Because saccades are extremely rapid movements that do not admit reprogramming in mid-flight, it is assumed that all gain changes take place in between saccades. In our models, therefore, the error-based correction terms weight errors that were experienced in previous saccades. As a consequence, in the estimation of the forthcoming event, the post-saccadic stimulus gain is not compared against the adaptation gain measured for that trial but against the previous estimate of the gain. To justify these assumptions, it is usually assumed that the motor system sends an

We will assume that the values of saccade and adaptation gains observed and extracted from the recorded data (i.e.,

To be able to consistently compare results from this manuscript with the phenomenological analyses of the data presented in our earlier report, we will write the generative model in terms of a state variable associated to the

As suggested by Eqs

Because movement gains are computed from experimental observations, models of motor control often include a second equation that maps the estimates of the hypothesized internal variable to real-world observations (see, e.g., [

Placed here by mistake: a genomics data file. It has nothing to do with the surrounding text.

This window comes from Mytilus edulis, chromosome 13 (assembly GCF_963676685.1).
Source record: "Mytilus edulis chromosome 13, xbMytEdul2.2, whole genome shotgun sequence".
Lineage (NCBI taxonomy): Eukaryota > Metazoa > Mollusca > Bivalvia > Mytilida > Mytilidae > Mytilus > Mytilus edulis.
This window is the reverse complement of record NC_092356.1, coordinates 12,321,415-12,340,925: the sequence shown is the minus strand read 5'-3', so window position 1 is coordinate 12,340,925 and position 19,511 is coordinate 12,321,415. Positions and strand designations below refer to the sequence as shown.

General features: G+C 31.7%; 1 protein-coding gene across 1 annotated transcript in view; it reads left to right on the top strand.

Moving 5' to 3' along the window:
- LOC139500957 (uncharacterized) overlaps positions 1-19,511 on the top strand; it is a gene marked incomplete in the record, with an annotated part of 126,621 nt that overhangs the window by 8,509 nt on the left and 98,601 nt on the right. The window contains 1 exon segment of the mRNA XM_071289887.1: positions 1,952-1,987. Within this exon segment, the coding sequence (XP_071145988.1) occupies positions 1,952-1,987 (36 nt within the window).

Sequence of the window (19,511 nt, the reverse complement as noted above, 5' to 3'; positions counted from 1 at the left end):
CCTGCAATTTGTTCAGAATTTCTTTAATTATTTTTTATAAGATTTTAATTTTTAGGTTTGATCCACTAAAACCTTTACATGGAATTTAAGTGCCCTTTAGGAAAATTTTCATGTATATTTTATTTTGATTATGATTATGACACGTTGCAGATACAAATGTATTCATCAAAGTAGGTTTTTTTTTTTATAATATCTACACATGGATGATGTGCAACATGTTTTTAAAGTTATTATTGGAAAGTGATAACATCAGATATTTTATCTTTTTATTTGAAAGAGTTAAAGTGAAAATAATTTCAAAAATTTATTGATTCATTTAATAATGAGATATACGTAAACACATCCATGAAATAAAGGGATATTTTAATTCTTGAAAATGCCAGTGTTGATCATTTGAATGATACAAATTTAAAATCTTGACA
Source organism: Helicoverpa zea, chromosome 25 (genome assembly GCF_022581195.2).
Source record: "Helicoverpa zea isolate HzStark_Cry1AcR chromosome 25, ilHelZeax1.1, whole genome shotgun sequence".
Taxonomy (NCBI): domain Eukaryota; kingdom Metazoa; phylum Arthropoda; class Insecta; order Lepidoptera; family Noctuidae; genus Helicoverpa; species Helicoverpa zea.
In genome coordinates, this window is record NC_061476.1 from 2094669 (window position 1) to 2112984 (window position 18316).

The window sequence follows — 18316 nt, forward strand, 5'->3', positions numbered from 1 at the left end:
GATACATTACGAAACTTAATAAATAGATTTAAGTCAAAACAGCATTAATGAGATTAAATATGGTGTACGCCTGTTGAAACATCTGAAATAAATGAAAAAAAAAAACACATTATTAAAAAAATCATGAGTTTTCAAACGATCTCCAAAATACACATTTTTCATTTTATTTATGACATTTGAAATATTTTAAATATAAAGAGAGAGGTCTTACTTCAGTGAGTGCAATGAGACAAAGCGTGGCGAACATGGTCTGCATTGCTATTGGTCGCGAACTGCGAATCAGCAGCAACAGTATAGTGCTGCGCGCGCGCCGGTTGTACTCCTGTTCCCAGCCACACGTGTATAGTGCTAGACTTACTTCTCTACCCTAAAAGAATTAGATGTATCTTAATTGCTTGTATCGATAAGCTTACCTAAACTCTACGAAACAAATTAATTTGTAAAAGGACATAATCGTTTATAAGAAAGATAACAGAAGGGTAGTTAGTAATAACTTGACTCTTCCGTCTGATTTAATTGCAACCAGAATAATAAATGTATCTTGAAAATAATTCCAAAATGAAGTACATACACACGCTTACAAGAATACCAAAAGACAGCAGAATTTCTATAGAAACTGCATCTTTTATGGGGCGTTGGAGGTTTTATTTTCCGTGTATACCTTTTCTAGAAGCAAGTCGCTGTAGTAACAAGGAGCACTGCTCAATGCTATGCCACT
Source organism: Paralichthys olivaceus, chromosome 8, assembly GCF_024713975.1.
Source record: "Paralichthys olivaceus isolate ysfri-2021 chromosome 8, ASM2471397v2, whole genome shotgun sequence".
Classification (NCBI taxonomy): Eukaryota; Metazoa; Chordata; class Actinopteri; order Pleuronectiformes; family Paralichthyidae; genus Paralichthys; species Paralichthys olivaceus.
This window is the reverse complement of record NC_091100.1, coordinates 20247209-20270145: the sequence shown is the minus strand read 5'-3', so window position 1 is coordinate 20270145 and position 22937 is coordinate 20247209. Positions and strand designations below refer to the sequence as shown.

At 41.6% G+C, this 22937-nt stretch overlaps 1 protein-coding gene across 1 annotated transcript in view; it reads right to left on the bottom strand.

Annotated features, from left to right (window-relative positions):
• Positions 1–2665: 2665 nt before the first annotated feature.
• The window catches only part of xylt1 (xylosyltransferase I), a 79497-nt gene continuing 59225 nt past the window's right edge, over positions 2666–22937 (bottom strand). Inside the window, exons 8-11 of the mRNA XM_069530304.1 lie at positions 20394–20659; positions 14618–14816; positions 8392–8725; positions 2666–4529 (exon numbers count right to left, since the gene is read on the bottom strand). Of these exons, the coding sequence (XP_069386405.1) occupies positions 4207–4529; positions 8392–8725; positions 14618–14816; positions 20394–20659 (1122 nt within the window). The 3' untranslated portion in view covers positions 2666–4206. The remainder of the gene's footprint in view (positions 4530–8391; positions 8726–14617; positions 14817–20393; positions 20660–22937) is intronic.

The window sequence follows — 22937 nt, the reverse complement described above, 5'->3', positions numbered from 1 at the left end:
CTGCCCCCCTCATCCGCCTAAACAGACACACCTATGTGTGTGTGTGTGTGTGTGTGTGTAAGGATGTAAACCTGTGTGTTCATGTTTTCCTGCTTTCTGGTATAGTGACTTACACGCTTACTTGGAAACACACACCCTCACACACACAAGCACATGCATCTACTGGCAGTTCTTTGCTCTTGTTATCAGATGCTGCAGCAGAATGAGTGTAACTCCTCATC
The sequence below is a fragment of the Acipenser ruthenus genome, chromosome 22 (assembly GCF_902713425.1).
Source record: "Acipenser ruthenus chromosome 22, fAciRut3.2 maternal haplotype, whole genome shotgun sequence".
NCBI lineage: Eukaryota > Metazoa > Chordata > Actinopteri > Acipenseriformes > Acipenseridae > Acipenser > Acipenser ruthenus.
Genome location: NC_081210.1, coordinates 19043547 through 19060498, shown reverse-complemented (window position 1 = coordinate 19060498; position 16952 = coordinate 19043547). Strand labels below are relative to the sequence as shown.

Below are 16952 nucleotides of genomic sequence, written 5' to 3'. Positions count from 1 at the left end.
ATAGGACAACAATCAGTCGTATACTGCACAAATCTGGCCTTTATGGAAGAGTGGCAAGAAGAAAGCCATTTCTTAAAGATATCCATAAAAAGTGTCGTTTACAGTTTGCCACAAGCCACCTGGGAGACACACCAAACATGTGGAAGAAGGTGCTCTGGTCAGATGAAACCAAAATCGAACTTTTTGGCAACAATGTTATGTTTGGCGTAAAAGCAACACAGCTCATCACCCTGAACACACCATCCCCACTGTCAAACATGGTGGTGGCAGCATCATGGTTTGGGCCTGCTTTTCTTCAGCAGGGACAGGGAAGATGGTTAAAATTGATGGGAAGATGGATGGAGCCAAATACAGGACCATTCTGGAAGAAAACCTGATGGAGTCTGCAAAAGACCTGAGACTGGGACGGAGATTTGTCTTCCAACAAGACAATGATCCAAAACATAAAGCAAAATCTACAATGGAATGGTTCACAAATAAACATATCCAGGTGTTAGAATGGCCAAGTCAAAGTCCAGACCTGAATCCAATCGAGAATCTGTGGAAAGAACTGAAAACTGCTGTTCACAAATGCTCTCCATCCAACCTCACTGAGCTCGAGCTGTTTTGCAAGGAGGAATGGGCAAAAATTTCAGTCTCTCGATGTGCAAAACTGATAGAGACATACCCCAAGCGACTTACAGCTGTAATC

We conducted our analyses using the full form of

In view of these features of the generative model, a natural classification of the models tested arises as follows: given the parameters _{1},⋯, _{w},

All parameters of the generative models were estimated by fitting the model to the experimental data using MATLAB function nlinfit; 95% confidence intervals for the fitted parameters were computed using MATLAB function nlparci and predicted responses for the hidden variable